Use your Holga or Diana F to shoot light trails; Learning the ins and outs of long exposure photography in Hong Kong.
We’ve all seen them. Those photographs of dreamy beachscapes or waterfalls where the water has seemingly turned into a milky mist or the cityscapes where light trails appear to wind through busy highways where cars should be. But how is it done? What dark magic is this that photographers wield? Actually, it’s relatively simple and can even be done by us normal folk. You can even do it with your beloved Holga or Diana F+. So, want to create photos your friends would sell their granny for? Stay with me and I’ll tell you how.
I’ve always wanted to have a go at photographing light trails and since moving to Hong Kong recently with its numerous sky-walks, bridges and overpasses I figured it was a good time to do it. It’s actually fairly simple, don’t need lots of fancy equipment or expensive lenses and the results can be breathtaking.
Here’s what you’ll need:
- A manual camera or one with a ‘B’ or ‘bulb’ setting. A tripod mount is handy too but not essential. The Holga or Diana F+ is perfect.
- A tripod if you have one, but a sturdy rail or wall will do just as well.
- Your favourite film.
- Some time to make beautiful film photographs.
First, I found my location: a foot bridge over Gloucester Road which runs along the Victoria Harbour-side coast of Hong Kong Island. There was plenty of room to set up my tripod, a sturdy railing to place a camera as well (it’s a good idea to keep the strap around your neck if you plan to balance a camera on a railing over a road), plenty of fairly fast flowing, two-way traffic and only one or two drunk stragglers who’d fallen out of the junk following a tour of Victoria Harbour.
Ideally, you will need a sturdy tripod, but if you haven’t got one, fear not as alternatives are at hand. A railing, wall, or fence will all suffice as long as it’s sturdy and not likely to fall over if leant on by a drunk on his way home, and it’s safe to place your camera on it. Any movement of the camera during exposure will cause blur and trails (of the unwanted kind) so it’s important you keep your camera as steady as possible. You can even balance you camera on your Harry Potter lunch box if you want to and it’s at hand.
The exact exposure will depend on a number of things: How much available light you’re working with, what speed film you’ve got loaded and how prevalent you want the effect of the light trails to be. I’ve found that a shutter speed of upwards of eight seconds works for me. The light trails are long and fill the road and there are no cars visible in the photo.
In Hong Kong, over a busy road with 400 speed film and an aperture of f/16, I found that I needed around eight seconds at f/11. Remember, for every stop of light your exposure will double, so if you’re at f/16 with an exposure time of eight seconds and you want to use f/22, guess what? You’re exposure is now 16 seconds. But this also means that timing your exposure becomes less critical and is fairly easy to time using your watch. So, it’s all good really.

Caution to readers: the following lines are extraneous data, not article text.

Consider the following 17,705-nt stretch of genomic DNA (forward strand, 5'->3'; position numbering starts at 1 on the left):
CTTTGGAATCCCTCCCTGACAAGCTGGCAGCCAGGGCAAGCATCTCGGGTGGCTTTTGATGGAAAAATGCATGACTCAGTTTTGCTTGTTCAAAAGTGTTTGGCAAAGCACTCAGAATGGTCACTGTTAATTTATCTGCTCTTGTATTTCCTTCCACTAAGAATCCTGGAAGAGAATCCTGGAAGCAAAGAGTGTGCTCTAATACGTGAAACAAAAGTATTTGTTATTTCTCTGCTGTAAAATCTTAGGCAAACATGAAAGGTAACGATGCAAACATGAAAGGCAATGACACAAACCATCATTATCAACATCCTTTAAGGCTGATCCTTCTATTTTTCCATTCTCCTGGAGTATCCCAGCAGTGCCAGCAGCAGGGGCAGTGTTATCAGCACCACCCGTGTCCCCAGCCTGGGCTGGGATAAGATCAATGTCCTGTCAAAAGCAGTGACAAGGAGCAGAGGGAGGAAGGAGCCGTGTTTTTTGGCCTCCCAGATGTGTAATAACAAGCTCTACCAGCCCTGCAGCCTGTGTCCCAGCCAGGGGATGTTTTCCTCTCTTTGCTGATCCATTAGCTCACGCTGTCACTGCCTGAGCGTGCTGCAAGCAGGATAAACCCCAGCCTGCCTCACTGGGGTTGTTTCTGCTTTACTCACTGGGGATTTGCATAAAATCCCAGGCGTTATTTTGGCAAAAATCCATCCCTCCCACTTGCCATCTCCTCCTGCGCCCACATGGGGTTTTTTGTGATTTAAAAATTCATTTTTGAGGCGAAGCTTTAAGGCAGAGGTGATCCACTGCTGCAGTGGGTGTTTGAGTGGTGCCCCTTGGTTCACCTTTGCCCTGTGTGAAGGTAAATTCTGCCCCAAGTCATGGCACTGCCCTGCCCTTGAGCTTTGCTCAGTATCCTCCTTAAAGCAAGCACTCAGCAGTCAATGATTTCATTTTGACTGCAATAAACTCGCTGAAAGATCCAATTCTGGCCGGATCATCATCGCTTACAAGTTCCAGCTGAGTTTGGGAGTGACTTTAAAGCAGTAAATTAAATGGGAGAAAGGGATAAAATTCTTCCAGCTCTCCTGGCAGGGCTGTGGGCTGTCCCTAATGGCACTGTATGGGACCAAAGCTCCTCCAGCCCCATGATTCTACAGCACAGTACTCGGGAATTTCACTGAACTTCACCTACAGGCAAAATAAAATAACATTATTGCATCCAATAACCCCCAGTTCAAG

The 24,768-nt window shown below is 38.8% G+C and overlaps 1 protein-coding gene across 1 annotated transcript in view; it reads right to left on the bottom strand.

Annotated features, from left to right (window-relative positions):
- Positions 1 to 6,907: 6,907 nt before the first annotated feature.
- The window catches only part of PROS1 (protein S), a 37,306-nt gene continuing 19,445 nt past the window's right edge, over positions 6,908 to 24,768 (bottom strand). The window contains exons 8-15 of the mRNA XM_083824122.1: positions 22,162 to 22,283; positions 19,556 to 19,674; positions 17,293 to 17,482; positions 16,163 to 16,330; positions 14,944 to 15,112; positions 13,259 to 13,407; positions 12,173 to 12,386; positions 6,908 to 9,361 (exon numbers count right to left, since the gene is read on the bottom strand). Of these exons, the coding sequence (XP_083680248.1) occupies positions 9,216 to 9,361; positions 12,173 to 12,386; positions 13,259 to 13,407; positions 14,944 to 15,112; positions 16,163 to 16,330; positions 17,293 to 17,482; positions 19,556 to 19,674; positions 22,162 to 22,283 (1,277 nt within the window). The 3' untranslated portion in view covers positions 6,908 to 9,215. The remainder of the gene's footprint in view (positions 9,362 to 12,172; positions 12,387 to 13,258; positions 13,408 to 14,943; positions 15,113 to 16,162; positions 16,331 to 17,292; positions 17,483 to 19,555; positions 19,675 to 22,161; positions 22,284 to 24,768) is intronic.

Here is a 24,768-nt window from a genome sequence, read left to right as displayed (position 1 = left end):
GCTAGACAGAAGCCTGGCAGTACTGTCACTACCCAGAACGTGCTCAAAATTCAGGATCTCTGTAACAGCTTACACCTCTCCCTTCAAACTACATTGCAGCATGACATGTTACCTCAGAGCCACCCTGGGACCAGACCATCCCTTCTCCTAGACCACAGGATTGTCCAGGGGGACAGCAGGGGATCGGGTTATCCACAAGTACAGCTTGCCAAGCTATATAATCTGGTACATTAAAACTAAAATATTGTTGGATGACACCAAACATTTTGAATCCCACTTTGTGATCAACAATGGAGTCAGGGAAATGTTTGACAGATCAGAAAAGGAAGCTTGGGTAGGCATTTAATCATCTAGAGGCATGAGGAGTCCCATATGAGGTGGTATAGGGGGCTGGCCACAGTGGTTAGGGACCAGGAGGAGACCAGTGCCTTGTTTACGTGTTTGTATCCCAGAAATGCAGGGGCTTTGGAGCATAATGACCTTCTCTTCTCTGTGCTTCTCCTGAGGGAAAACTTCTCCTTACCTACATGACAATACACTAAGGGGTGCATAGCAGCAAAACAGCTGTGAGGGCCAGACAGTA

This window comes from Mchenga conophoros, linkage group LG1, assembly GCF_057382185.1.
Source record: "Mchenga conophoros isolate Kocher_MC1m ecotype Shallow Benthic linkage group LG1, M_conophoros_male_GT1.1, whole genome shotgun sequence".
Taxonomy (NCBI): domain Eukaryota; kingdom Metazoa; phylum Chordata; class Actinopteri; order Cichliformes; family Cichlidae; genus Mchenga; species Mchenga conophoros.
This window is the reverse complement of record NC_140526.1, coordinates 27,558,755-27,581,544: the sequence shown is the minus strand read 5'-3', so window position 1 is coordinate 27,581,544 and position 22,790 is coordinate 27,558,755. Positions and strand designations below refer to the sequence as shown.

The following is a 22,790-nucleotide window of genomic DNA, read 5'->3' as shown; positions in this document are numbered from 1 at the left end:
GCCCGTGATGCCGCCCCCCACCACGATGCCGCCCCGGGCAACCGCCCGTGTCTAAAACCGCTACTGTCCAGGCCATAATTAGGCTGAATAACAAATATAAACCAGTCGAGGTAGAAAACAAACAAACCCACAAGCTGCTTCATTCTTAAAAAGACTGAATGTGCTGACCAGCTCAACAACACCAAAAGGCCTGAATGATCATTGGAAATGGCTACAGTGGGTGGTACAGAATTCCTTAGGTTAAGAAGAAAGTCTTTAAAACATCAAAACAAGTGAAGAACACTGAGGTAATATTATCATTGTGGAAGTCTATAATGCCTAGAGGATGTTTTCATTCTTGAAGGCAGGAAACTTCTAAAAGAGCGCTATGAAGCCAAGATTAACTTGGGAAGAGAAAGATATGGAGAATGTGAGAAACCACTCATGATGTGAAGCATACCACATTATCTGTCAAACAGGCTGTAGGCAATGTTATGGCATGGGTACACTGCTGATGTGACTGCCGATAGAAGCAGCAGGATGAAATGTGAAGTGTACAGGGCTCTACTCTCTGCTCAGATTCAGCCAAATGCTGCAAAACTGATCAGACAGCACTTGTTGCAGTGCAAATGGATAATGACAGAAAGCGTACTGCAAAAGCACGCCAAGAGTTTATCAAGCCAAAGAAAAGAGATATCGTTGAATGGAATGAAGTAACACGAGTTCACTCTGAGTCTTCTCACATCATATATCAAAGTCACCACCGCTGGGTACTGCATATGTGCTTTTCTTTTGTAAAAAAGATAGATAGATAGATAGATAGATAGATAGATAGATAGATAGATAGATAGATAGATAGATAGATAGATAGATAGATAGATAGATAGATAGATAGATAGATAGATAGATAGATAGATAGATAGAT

Your camera will need manual shutter control or a bulb or ‘B’ setting as you’ll be using a long exposure. I took the above photos on my Mamiya C220 but you could do it just as well using a Holga or a Diana F+. Just set the aperture on your Diana to f/16 which is the partial sun setting, and keep your pinky on the shutter release for eight seconds – but keep it steady! Your main concern will be keeping that camera still when you’ve got your finger on the shutter release.
It might even be easier if you’ve got your Diana on a flat surface like a wall or flat railing because you can keep one hand pressed down on the top of the camera to steady it while the finger of your other hand presses the shutter release.
I took these with my Olympus XA, an automatic/aperture priority point and shoot which is capable of 10 second exposures using that technique. Pretty nifty for a little point and shoot!
Pretty much any film will do but do a bit of homework and choose a film that will produce results you are looking for and handles long exposures well. Some films suffer from reciprocity failure (when the relationships between the reciprocals i.e aperture, shutter speed and ISO break down), and faster film might be too grainy. It all depends what look you want. I used Fuji Superia X-tra 400 film for the shots taken with the Mamiya simply because it was already loaded but 160 ISO film like Fuji Reala or Kodak Portra will work well too and may be better since you’ll need a slower shutter speed and they’ll produce less grain too.
A few tips:
- For long exposures the word of wisdom states that you need to keep you camera as still as possible for the duration of the exposure. But, hey! This is Lomography ,right? Why not experiment? Try moving your camera half-way through the exposure to another position for some trippy double exposure-like effects.
- You can turn static lights such as street lights into a nice starburst effect by selecting a small aperture, say f/16 or f/22.
- If you happen to have chosen a footbridge as your vantage point; bare in mind that people walking across it may cause some camera-shake!
- I like to chose a clear night as it seems to really make the lights pop. Different atmospheric conditions may well cause some wacky effects though. Again, experiment and see what happens.
- You don’t have to limit your subject to lights. People, for example, make great long exposure subjects too, especially if there are some static objects, or even better, people for reference.
So, that’s the gist of it. All you need to do now is practice and experiment. Oh, and have fun!